FINANCIAL SERVICES | Staff Reporter, Singapore

MAS strengthens vigilance against money laundering and terrorism financing

They upgraded their data analytics usage for better identification of high-risk areas.

The Monetary Authority of Singapore will beef up its efforts to help raise vigilance in anti-money laundering and countering the financing of terrorism (CFC), MAS assistant managing director of banking and insurance group Ho Hern Shin said.

Ho said that MAS will take on a stronger leverage on technology especially data analytics. She added that it can significantly augment their ability to identify higher risk areas.

MAS upgraded their usage of analytical tools to aid them in comprehending agency data. Ho mentioned that MAS received more than 25,000 suspicious transcation reports (STRs) from regulated financial institutions.

“Applying data analytics to this data set has enabled us to identify suspicious funds flow networks, and focus our supervisory attention on networks of higher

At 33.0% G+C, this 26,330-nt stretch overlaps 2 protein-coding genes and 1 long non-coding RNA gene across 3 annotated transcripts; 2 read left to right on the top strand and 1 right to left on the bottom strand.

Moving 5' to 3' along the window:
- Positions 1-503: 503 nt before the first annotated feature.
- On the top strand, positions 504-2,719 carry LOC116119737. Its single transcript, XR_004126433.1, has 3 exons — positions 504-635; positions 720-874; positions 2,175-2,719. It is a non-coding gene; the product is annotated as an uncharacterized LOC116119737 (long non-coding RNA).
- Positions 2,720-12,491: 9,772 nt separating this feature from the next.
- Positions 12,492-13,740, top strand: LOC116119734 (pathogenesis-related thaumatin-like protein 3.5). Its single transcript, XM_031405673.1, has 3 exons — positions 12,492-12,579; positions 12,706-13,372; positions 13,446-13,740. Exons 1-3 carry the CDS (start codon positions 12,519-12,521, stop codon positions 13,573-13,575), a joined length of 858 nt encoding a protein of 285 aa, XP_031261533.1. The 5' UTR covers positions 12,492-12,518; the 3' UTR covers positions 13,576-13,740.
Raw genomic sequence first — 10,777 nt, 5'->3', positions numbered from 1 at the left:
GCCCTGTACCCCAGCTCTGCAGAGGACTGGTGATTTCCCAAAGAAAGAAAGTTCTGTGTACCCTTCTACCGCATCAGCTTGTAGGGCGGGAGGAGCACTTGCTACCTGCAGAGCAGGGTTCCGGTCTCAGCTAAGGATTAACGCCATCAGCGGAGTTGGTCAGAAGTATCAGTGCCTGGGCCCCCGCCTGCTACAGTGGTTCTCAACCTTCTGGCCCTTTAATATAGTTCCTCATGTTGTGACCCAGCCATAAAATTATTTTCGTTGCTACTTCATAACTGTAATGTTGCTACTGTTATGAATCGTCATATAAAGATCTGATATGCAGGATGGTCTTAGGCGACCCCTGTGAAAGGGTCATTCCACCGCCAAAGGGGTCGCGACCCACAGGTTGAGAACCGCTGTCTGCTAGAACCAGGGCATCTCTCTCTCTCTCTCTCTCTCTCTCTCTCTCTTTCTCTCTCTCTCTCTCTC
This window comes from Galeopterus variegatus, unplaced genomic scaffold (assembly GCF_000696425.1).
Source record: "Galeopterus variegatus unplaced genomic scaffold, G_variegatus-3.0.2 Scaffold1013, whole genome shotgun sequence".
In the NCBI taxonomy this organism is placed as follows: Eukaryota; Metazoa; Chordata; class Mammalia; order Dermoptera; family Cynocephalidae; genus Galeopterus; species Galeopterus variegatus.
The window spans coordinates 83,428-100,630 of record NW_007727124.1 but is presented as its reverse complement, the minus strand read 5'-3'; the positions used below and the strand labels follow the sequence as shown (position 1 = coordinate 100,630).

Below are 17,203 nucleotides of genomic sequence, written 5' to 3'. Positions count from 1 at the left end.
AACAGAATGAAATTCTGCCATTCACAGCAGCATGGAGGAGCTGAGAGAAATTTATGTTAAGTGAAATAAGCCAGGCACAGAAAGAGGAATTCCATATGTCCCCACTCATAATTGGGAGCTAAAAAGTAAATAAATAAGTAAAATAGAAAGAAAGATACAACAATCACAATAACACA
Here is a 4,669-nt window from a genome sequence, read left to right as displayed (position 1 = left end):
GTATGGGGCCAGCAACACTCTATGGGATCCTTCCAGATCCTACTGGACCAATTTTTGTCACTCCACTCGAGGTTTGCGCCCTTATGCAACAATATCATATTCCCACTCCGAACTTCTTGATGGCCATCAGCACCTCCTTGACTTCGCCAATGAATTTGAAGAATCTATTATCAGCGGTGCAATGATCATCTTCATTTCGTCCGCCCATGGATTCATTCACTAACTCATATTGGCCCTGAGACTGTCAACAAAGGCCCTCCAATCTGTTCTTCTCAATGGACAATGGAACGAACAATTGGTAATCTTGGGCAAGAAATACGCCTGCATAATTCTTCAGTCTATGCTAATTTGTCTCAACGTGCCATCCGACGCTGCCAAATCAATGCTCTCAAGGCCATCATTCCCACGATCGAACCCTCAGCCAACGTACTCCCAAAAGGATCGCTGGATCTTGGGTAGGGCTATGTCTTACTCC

risk accounts, entities or activities,” Ho said.

MAS have collaborated with the Suspicious Transaction Reporting Office (STRO) on the re-design of the STR forms which will be launched in August. The two agencies are also working on the implementation of the new STRO Online Notices And Reporting platform (SONAR).

In addition, Ho revealed that the government has formed an inter-agency working group to further track key ML/TF risks, prioritise cases for investigation, and to facilitate cases against them.

Ho urged banks to adopt “more fine-grained” and sophisticated techniques in regards to ML/TF risks in terms of maintaining customer relationships.

“For example, we would occasionally receive feedback from ex-offenders who have been denied a bank account,” she explained.

“To be clear, we stand with banks that the misuse of bank accounts for illicit purposes should not be condoned,” Ho said. “However, it is important to strike a balance  between addressing ML/TF risks and meeting basic banking needs.”

Meanwhile, she noted that their supervisory visits have helped banks to adopt more measures in order to identify and solve proliferation financing (PF) risks.

“This includes corroborating shipping information provided by customers with sources form third party service providers, such as Lloyd’s List, and the International Maritime Bureau,” Shin explained.

She added that some banks have also conducted reviews of customer databases to check previous transactions with individuals having proliferation concern.

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